What Got You on the Bus?
An excellent suggestion from Hal R., picking up on a thread in another topic: how did you get on the bus? What was that moment that left no room for doubt?
Probably no two stories are the same, but they're all probably pretty interesting, so tell all here!
Bro it's all good, would love to hear you play. Though seems to me you are angry or pissed off at something or someone., carry on the music, I play some but wish I could be better, started kinda late in life, but can blow a good harp, got some good ol rythym and heart. your "in your face" statement does not come across to friendly. Where you at man so maybe our paths might cross this spring. i'll be in the northeast for some shows and then gotta go way north to Alaska.
Thanks for the concern. I'll be okay when I'm no longer blacklisted by the very people I grew up with learning about the Dead and guitar.
I'm a total hippie and could tell you things about the Dead that you probably don't know - even if you've been a Deadhead for decades. Look man - I'm just trying to earn a living doing what I was trained to do - play guitar.
Of course I'm provocative. Of course I'm starteling. All of my energy comes from a good, nurturing place and if I wasn't so poor I'd probably give you a couple of buds and play you something that would melt your brain (in a good way).
Bro, you ok? so negative. WTF
Basically being called a Nazi by Anarchist creep Touch of Gray heads. I'm totally not a Nazi, play just like Jerry . . . and the shows that I've been to in the past were BRAIN BLAZING experiences. Seriously, if I told you all that went down it would burn off both your ears.
Because of snobby cliquiness y'all missed the new acid test in the 80s. I tried to tell everyone about it but I got ignored.
So anyway, expect to see me and my friends in your face in the upcomming tours. We're not going to let my talent go to waste just because pushy, bitter angry anarchist creeps think people with relatives in the military are Nazis.
Geez. Maybe everybody is a Nazi. Next y'all will be saying that Ghandi was a Nazi.
Yes, the draft lottery # is what I meant. That part of my original post became a non sequitur after I edited the thing.
Congrats to you on "winning the lottery".
I forget many things these days but some of those old memories just stick. I recall the day the numbers came out. I was in class and the professor had the new list. He asked the class if any of us were eligible for that round of numbers. Each of us gave our birthdates and he told us which lottery number we got. The guy sitting next to me received #6 and just broke down.
BTW, at that time I was living in NY and the place I had to go to register was Whitehall Street - just like in Alice's Restaurant!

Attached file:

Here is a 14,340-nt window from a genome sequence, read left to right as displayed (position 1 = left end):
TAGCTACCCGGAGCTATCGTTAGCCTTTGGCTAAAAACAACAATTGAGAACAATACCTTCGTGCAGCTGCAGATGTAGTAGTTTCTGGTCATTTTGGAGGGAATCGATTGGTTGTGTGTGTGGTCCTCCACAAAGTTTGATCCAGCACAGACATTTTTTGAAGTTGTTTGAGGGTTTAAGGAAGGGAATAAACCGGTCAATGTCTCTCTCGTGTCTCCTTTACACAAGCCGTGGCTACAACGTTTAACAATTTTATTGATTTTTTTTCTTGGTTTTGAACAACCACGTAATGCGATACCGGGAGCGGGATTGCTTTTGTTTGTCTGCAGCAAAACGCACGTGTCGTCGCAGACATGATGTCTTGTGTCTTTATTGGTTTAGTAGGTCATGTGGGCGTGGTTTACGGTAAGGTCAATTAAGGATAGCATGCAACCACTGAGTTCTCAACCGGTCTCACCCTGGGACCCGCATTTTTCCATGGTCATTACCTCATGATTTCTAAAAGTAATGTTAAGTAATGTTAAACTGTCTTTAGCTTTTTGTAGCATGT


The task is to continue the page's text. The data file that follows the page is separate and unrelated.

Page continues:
It's been a good long while since I've heard anyone announce their Vietnam-era draft lottery number (at least I think that's what you meant)...#306 myself. The only lottery that I ever "won".
....In more ways than one...That particular show was "re-created" by Darkstar Orchestra at my first ever DSO show...september of 2008 If i recall correctly...good times...got a smokin' Tennessee Jed, magical first set Playin', stellar 'Eyes' in the second set...high energy Casey Jones...and I think we got a Stella Blue that night too...beautiful evening..great sets...i can only imagine how the real thing must've been-I was blown away at a recreation...nice lil ending to your story too..funny stuff...as true as i could ever imagine...ironically that was the current keyboardist for DSO's first show too...we chatted with him for a bit after the show...good times...much love.
"In a bed, in a bed, by the waterside I will lay my head.
Listen to the river sing sweet songs, to rock my soul."
...at least for me.
For several years prior to this date, I attended concerts (various artists) as often as I could. I recall discussing shows with a friend in one of my college classes each week. It got to a point that one of the other students who sat in front of us turned to me one day and with an annoyed and sarcastic tone asked me, "what, do you LIVE at the Academy of Music"?
I almost did :-)
But then 3/15/73 happened. Out in the parking lot of the Nassau Coliseum there were guys selling pot from overflowing "knapsacks". I had never seen anything like that before (Vietnam draft #352 if I recall correctly).
Once we got inside the venue, we walked around the floor and saw groups of folks with their freak flags marking their areas. Behind the stage was a huge Skull & Roses banner.
We made our way to some open seats and managed to pick up some programs and balloons all with the Swell Dance Concert #1 logo (I wish I still had those!!!).